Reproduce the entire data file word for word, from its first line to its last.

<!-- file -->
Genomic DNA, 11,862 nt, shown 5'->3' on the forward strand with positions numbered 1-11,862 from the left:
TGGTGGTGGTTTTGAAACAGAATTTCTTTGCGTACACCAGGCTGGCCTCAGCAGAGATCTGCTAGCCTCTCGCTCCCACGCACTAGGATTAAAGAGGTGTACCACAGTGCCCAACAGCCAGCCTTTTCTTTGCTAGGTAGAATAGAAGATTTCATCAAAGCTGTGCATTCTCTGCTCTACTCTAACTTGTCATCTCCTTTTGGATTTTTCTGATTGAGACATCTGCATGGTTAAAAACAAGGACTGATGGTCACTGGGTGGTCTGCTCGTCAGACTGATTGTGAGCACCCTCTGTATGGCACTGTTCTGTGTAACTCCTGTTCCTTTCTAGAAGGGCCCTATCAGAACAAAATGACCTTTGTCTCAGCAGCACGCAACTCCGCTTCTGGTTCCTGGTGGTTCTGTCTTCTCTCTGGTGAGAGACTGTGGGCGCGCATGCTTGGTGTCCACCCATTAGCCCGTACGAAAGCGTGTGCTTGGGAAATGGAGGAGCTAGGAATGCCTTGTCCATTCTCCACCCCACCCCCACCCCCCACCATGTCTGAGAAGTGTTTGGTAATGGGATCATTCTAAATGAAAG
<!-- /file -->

Genomic DNA, 11,862 nt, shown 5'->3' on the forward strand with positions numbered 1-11,862 from the left:
TGGTGGTGGTTTTGAAACAGAATTTCTTTGCGTACACCAGGCTGGCCTCAGCAGAGATCTGCTAGCCTCTCGCTCCCACGCACTAGGATTAAAGAGGTGTACCACAGTGCCCAACAGCCAGCCTTTTCTTTGCTAGGTAGAATAGAAGATTTCATCAAAGCTGTGCATTCTCTGCTCTACTCTAACTTGTCATCTCCTTTTGGATTTTTCTGATTGAGACATCTGCATGGTTAAAAACAAGGACTGATGGTCACTGGGTGGTCTGCTCGTCAGACTGATTGTGAGCACCCTCTGTATGGCACTGTTCTGTGTAACTCCTGTTCCTTTCTAGAAGGGCCCTATCAGAACAAAATGACCTTTGTCTCAGCAGCACGCAACTCCGCTTCTGGTTCCTGGTGGTTCTGTCTTCTCTCTGGTGAGAGACTGTGGGCGCGCATGCTTGGTGTCCACCCATTAGCCCGTACGAAAGCGTGTGCTTGGGAAATGGAGGAGCTAGGAATGCCTTGTCCATTCTCCACCCCACCCCCACCCCCCACCATGTCTGAGAAGTGTTTGGTAATGGGATCATTCTAAATGAAAG